Anyway, with all this in mind, it was actually quite difficult trying to think of a ‘tree of the month’ for January. However armed with a bit of recent research, I have found a great and fitting tree for you this January.
Tree of the Month for January: Silver Birch Tree
The birch tree represents birth and regeneration, quite fitting, I think for the New Year in your garden and symbolic of the changes about to come in the next few months as we head into spring. Birch trees are really rather fast growers in comparison to a lot of other native species: they can grow 16-20ft in 10 years but they won’t grow anywhere near as big as an oak for example. According to tradition, the Birch is also associated with magic done for creativity and fertility, as well as healing and protection. A perfect symbol for this New Year I’d say.
I’m sure everyone has already made their New Year’s resolutions. Perhaps some of the naughtier of us have already broken some and maybe some of the really terrible among us have already completely quit the New Year’s resolutions and are telling ourselves we can wait until next year for all that nonsense once again.
New Year’s resolutions often seem very boring and not much fun at all, they seem to revolve around cutting out what was once fun; chocolate cake, a few cheeky drinks etc. Sometimes that is not necessarily a bad thing, it is true that you can have too much of a good thing, but does it really have to seem so boring?
So given all this, I’m aware the last thing you probably want to hear about is yet another New Year’s resolution that we all need to follow, yet I still cannot resist making just one more that relates to us all. (Sorry).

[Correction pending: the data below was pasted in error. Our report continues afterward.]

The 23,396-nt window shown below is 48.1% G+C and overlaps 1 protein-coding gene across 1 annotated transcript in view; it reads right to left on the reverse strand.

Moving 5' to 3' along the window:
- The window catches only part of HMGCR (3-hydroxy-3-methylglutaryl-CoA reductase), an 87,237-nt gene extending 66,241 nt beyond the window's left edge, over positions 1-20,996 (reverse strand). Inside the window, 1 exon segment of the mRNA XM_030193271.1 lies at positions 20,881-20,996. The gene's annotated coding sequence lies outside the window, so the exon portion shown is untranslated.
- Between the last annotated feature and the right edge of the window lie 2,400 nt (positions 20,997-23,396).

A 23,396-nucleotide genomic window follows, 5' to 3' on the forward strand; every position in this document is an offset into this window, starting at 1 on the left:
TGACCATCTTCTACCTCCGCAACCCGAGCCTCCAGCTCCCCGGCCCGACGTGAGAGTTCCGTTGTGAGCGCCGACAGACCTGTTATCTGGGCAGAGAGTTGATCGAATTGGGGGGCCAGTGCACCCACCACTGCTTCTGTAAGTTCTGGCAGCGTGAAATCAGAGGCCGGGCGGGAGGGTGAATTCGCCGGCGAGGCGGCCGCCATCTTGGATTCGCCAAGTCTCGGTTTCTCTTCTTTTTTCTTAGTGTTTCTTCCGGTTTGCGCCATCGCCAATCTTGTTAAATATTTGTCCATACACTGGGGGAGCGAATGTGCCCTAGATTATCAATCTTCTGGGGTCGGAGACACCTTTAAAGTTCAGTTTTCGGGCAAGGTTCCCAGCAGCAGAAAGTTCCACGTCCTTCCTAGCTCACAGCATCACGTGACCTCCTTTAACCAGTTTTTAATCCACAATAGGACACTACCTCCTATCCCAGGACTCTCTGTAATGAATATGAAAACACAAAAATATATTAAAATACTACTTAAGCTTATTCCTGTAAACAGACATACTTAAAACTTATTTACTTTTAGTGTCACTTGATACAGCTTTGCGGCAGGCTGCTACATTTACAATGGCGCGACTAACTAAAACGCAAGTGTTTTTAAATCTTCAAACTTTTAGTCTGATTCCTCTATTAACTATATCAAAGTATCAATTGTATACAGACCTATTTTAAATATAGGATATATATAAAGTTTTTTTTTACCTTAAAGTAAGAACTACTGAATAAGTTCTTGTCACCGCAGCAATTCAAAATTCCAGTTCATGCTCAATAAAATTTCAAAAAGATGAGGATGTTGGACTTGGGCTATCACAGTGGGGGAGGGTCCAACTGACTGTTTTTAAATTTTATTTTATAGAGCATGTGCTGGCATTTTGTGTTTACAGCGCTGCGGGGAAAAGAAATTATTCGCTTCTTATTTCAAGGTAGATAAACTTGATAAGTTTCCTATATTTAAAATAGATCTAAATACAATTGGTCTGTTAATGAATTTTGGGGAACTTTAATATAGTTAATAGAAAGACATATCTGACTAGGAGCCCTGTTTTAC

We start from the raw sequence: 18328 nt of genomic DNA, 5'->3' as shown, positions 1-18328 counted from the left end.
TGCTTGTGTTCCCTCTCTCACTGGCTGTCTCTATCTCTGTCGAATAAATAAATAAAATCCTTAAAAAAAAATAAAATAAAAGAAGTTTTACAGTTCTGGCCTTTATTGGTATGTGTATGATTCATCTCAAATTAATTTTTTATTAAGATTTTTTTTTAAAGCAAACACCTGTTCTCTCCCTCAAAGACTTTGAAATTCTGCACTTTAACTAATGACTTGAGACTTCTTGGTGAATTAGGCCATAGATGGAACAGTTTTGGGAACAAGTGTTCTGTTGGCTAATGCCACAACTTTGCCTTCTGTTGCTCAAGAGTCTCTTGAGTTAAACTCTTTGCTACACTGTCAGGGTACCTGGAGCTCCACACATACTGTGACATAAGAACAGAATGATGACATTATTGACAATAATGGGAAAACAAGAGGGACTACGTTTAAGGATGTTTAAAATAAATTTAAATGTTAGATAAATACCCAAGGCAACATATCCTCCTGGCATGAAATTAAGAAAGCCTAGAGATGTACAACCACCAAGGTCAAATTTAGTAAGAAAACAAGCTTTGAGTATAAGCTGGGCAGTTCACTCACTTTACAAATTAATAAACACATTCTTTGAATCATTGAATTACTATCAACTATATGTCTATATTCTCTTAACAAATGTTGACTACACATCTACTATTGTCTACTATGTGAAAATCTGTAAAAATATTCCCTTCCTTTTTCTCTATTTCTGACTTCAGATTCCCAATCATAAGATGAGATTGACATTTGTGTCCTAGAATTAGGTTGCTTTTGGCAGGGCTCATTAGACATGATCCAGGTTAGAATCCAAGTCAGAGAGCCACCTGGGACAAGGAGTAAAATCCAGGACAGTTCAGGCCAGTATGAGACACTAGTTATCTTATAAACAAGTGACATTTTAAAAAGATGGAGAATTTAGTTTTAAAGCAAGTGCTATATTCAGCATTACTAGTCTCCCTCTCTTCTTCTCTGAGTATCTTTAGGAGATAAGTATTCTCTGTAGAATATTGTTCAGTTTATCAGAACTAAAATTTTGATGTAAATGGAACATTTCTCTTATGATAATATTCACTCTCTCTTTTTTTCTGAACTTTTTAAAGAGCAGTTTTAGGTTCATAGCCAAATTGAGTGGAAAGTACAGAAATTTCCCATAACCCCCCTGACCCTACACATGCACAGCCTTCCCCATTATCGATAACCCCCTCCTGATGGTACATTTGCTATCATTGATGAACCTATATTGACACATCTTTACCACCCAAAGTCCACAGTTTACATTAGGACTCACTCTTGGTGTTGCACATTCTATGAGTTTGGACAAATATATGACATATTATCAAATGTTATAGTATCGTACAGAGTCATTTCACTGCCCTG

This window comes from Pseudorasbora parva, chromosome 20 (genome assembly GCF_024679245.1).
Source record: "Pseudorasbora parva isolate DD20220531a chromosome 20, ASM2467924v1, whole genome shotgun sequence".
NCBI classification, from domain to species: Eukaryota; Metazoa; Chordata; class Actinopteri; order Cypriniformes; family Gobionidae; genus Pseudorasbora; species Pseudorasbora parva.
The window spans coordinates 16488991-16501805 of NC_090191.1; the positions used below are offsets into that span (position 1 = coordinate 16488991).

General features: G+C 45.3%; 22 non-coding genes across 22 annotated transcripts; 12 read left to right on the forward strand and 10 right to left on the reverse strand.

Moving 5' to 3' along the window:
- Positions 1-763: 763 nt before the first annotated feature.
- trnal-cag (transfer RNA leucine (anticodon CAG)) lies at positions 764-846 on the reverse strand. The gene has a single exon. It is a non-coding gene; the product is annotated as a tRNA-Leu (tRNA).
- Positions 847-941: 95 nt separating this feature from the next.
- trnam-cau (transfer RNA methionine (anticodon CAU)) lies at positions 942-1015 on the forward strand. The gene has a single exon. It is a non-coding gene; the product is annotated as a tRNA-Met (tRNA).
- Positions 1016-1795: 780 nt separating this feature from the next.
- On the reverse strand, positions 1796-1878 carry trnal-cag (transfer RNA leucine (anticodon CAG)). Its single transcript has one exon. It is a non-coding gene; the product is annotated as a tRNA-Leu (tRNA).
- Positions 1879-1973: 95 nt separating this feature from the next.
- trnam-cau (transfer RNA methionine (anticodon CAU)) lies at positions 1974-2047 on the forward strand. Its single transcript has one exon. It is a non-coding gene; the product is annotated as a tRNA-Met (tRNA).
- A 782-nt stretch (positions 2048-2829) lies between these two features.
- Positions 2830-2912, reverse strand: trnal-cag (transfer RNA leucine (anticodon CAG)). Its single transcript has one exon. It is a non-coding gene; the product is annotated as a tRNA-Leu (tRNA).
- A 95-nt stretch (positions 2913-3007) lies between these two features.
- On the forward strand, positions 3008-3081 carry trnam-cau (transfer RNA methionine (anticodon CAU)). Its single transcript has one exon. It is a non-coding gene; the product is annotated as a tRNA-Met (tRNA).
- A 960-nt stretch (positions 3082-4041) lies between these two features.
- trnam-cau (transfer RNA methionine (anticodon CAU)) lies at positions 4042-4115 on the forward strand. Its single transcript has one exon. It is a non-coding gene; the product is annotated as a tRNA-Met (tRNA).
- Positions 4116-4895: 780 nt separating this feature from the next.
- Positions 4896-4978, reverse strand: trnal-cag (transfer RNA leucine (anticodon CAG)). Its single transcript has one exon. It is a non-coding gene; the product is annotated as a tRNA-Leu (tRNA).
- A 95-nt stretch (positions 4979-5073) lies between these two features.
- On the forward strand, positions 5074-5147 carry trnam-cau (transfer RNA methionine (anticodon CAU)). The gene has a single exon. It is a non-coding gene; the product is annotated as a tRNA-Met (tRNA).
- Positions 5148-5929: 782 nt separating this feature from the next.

But here it is the best New Year’s resolution ever; to plant a tree. There it is so simple, but so good in oh so many ways.
Why should you plant a tree as a New Year’s Resolution.
- Planting a tree is great for the environment and the local wildlife. Plant a native tree and help out the birds in your garden. Try a Rowan Tree, birds love their berries in January.
- You get to eat fruit that you have grown. How great is that? Imagine an orange straight from your orange tree and into the juicer.
- Watching your tree grow over the years is such a satisfying and gives a wonderful feeling of continuity.
- Plant a tree and help out the rainforest. Our dedicate a Tree packs and help conservation projects around the world and are so important.
- Planting trees is a great activity to get young ones involved in and a great way to teach them about nature and keeping them interested in wildflife.
- Trees give us a sense of peace and a connection with nature; a perfect way to forget those weekday blues.
Hope everyone is enjoying the New Year, remember to stop by and say hi to us on www.twitter.com/tree2mydoor
Check out this Tree2mydoor video about How to Plant a Tree:
Hope you all had a great Christmas and New Year and didn’t go too overboard on the mince pies (woops) and sherry.We’ve been working hard to send out trees that couldn’t be sent out due to delivery network distributions.
Now as you all know VAT tax has been increased. However if your looking for sneaky ways to avoid the VAT increase this year, then you should check out our VAT free presents. All our Fruit Trees and Citrus Trees are VAT free….. Brilliant!!!! So hope you all enjoy them. They are my hot tip for January best seller at Tree2mydoor.
Quick up date on tree care:
- Remember not to plant your tree outside if ice is expected (I know you probably couldn’t do it anyway, but still… I’ve got to say).
- You can happily store native trees in a cool dark place (like a garage) until the weather gets better.
- You can protect a young plant with shredded mulch. For a greener use of last years Christmas Tree, try shredding it and using it for mulch.
- If it is not icy, and the weather is looking good. Now is a great time to plant out native trees into your garden because they are dormant at the moment.
- Citrus trees really benefit from an extra helping hand at this time, try our winter citrus feed.